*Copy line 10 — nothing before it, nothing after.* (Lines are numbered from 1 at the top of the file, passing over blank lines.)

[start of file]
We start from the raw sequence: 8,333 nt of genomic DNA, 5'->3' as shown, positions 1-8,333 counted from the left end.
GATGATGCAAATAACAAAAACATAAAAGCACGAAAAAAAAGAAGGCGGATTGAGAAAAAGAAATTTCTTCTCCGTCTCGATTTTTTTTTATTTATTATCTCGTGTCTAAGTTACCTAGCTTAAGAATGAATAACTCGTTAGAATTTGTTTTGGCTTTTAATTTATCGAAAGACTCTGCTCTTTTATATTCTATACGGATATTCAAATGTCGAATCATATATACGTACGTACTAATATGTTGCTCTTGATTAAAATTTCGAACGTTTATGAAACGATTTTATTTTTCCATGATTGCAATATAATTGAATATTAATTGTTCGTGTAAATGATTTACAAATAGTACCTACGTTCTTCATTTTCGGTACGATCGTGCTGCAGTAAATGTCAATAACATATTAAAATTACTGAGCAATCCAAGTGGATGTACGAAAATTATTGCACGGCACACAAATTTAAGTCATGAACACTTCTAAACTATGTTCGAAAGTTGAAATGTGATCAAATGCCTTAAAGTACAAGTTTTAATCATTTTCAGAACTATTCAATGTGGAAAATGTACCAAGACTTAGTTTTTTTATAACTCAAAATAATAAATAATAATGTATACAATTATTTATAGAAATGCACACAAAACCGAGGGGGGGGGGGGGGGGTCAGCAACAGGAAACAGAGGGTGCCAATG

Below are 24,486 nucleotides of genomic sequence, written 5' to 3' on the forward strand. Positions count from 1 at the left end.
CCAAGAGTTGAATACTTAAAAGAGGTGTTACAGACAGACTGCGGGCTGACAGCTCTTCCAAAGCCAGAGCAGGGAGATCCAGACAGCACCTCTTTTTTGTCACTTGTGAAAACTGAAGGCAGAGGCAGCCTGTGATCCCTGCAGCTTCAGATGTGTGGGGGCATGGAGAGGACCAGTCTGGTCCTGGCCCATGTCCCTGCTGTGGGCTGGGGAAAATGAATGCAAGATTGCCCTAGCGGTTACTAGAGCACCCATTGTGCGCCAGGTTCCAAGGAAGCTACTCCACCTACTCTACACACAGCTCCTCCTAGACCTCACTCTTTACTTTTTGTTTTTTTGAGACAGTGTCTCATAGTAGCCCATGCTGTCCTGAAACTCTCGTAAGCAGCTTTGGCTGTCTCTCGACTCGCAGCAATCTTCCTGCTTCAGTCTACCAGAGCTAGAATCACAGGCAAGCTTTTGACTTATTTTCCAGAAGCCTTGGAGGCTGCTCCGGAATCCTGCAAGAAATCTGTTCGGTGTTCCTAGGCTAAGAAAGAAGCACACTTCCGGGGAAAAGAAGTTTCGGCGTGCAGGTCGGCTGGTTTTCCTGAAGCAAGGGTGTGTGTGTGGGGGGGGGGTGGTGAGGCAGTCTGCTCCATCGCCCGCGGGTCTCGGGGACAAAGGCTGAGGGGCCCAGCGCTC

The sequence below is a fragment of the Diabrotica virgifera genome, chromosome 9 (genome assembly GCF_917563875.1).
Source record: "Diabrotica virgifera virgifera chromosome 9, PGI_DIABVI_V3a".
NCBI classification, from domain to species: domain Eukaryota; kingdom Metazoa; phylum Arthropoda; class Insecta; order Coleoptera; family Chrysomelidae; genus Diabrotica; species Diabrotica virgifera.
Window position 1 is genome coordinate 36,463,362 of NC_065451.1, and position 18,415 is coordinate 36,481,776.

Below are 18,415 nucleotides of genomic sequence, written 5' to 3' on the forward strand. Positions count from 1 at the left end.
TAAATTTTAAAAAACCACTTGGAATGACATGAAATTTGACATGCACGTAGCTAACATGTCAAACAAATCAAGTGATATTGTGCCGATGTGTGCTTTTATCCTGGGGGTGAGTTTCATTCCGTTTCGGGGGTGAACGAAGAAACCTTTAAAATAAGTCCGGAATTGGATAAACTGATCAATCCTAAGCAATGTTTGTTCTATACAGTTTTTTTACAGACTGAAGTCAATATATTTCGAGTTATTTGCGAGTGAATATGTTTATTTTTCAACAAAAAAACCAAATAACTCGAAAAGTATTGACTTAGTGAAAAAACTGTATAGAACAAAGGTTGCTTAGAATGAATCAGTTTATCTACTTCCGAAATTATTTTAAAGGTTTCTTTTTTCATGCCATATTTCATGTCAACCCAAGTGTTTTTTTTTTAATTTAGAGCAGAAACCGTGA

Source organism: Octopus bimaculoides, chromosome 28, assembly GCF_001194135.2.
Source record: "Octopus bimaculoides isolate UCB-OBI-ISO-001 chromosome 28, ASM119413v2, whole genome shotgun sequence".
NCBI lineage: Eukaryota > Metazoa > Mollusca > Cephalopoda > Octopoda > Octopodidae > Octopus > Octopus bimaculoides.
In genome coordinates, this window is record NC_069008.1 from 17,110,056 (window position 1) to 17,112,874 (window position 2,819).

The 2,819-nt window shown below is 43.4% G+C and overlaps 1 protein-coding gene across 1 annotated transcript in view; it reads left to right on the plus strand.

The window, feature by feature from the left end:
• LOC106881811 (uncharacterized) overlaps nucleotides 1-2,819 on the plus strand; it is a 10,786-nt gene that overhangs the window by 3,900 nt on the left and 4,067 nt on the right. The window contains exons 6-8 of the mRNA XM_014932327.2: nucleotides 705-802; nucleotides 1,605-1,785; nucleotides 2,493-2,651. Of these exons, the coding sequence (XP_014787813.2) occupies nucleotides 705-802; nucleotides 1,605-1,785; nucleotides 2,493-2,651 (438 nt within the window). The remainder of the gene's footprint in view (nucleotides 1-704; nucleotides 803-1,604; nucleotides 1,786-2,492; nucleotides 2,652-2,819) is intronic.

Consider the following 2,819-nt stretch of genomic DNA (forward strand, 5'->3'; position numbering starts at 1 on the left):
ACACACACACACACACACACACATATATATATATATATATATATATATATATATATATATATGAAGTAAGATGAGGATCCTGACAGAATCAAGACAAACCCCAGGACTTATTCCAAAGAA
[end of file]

TAAATTTTAAAAAACCACTTGGAATGACATGAAATTTGACATGCACGTAGCTAACATGTCAAACAAATCAAGTGATATTGTGCCGATGTGTGCTTTTATCCTGGGGGTGAGTTTCATTCCGTTTCGGGGGTGAACGAAGAAACCTTTAAAATAAGTCCGGAATTGGATAAACTGATCAATCCTAAGCAATGTTTGTTCTATACAGTTTTTTTACAGACTGAAGTCAATATATTTCGAGTTATTTGCGAGTGAATATGTTTATTTTTCAACAAAAAAACCAAATAACTCGAAAAGTATTGACTTAGTGAAAAAACTGTATAGAACAAAGGTTGCTTAGAATGAATCAGTTTATCTACTTCCGAAATTATTTTAAAGGTTTCTTTTTTCATGCCATATTTCATGTCAACCCAAGTGTTTTTTTTTTAATTTAGAGCAGAAACCGTGA